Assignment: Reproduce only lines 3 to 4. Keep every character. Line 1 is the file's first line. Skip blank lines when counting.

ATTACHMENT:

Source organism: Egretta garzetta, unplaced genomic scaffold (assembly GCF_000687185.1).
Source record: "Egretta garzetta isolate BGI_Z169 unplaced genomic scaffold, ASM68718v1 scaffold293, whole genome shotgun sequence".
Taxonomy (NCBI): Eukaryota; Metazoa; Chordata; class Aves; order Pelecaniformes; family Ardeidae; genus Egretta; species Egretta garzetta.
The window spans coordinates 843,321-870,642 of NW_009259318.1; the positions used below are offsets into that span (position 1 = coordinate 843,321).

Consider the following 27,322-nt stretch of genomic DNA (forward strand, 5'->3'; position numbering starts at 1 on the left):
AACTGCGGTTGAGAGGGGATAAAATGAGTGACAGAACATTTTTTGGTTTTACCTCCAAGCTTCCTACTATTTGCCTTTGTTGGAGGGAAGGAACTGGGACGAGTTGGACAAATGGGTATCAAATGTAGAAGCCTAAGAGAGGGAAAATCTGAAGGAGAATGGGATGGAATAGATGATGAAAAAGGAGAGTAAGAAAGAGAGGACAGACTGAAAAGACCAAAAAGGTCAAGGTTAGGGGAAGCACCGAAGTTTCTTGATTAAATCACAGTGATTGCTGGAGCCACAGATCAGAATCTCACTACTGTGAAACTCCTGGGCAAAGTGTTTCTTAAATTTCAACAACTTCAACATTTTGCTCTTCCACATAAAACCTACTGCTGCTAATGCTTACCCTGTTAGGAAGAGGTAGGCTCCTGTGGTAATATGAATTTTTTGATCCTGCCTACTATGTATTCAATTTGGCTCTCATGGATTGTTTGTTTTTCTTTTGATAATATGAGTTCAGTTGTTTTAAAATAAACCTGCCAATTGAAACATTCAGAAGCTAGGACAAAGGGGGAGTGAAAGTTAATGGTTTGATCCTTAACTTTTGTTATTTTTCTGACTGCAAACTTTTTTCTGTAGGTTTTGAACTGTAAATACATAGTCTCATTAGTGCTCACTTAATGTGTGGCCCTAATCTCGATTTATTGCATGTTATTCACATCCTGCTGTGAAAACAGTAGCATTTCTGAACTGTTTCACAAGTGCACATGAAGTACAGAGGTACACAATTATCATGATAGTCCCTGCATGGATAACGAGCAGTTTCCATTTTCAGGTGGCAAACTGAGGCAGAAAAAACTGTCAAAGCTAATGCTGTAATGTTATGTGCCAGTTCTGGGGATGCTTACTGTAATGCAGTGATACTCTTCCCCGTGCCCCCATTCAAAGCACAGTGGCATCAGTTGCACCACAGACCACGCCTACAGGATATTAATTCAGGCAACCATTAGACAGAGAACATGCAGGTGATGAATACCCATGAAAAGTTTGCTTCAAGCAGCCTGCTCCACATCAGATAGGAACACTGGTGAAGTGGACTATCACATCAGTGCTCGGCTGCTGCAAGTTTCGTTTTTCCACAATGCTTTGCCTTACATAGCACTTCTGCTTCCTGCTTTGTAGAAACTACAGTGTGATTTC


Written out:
Taxonomy (NCBI): Eukaryota; Metazoa; Chordata; class Aves; order Pelecaniformes; family Ardeidae; genus Egretta; species Egretta garzetta.
The window spans coordinates 843,321-870,642 of NW_009259318.1; the positions used below are offsets into that span (position 1 = coordinate 843,321).